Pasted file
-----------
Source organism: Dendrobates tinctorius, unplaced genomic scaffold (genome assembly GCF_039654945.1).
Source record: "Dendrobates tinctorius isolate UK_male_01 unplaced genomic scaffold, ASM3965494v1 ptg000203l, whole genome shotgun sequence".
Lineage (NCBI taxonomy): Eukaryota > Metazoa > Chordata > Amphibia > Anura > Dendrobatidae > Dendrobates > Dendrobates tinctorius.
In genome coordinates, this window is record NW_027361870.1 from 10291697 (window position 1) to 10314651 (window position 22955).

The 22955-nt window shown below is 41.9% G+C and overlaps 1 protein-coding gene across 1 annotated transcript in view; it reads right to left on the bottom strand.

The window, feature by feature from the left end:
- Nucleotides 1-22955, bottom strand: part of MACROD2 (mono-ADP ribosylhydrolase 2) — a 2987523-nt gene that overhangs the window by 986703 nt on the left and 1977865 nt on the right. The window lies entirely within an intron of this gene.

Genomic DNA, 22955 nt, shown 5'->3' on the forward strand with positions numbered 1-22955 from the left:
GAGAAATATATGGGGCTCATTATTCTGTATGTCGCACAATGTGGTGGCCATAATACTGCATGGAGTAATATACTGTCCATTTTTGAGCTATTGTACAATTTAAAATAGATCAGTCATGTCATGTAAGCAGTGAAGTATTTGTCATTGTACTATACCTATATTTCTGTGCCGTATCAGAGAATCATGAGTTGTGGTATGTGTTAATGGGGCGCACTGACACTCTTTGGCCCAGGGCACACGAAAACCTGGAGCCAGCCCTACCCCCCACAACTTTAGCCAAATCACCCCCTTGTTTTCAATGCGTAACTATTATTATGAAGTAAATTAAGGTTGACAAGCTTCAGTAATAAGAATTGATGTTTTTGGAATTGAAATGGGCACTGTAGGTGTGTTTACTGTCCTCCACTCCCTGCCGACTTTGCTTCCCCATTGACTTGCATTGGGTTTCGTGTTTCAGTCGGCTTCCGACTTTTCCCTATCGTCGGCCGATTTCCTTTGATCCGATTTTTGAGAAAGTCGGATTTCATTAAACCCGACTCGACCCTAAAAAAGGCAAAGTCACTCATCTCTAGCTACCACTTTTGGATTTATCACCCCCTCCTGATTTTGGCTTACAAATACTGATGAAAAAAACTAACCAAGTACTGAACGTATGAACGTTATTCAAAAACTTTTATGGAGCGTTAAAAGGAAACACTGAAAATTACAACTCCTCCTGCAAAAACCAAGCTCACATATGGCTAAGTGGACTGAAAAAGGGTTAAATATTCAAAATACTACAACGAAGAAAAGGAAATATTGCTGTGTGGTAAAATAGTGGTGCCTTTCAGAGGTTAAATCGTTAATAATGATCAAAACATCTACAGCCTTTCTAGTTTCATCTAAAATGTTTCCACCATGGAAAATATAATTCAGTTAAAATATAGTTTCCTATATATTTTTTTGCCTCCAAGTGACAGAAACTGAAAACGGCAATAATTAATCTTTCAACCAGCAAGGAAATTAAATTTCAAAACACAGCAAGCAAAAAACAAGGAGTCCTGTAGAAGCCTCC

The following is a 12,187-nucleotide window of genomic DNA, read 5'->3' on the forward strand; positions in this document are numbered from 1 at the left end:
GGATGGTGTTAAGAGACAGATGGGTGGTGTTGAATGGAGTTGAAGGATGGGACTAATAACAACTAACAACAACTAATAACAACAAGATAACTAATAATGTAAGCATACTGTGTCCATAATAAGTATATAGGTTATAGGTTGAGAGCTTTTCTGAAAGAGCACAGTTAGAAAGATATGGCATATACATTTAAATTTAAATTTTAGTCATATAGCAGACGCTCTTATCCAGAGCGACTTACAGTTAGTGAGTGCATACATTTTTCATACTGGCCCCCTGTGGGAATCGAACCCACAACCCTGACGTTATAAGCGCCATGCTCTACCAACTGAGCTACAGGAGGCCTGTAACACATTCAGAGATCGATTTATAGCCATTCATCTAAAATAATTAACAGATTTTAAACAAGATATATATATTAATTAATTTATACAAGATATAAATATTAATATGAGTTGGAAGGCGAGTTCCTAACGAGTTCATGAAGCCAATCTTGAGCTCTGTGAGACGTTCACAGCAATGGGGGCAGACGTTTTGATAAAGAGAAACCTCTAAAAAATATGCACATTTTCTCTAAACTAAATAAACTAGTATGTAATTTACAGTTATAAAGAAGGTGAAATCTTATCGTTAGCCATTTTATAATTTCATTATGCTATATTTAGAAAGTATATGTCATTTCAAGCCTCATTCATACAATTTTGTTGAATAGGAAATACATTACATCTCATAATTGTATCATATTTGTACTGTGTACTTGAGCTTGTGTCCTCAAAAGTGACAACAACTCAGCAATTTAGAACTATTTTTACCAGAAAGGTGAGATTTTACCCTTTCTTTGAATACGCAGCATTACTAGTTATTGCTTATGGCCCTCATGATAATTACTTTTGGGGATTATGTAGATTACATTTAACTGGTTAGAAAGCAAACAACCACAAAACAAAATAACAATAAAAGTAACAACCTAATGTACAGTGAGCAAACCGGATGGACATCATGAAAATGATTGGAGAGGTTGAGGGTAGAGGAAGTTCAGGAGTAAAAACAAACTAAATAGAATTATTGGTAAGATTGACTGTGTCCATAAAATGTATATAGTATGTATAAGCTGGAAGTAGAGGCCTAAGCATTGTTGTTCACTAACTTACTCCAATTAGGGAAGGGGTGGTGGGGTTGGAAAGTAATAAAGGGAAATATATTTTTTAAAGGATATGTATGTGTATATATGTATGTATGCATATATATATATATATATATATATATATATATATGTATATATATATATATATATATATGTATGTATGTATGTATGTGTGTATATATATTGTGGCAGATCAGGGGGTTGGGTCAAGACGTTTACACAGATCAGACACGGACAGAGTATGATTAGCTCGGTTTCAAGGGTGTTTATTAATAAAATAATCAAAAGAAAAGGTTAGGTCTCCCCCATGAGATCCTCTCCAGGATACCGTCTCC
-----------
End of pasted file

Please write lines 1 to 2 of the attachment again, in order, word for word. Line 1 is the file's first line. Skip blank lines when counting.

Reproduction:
Source organism: Dendrobates tinctorius, unplaced genomic scaffold (genome assembly GCF_039654945.1).
Source record: "Dendrobates tinctorius isolate UK_male_01 unplaced genomic scaffold, ASM3965494v1 ptg000203l, whole genome shotgun sequence".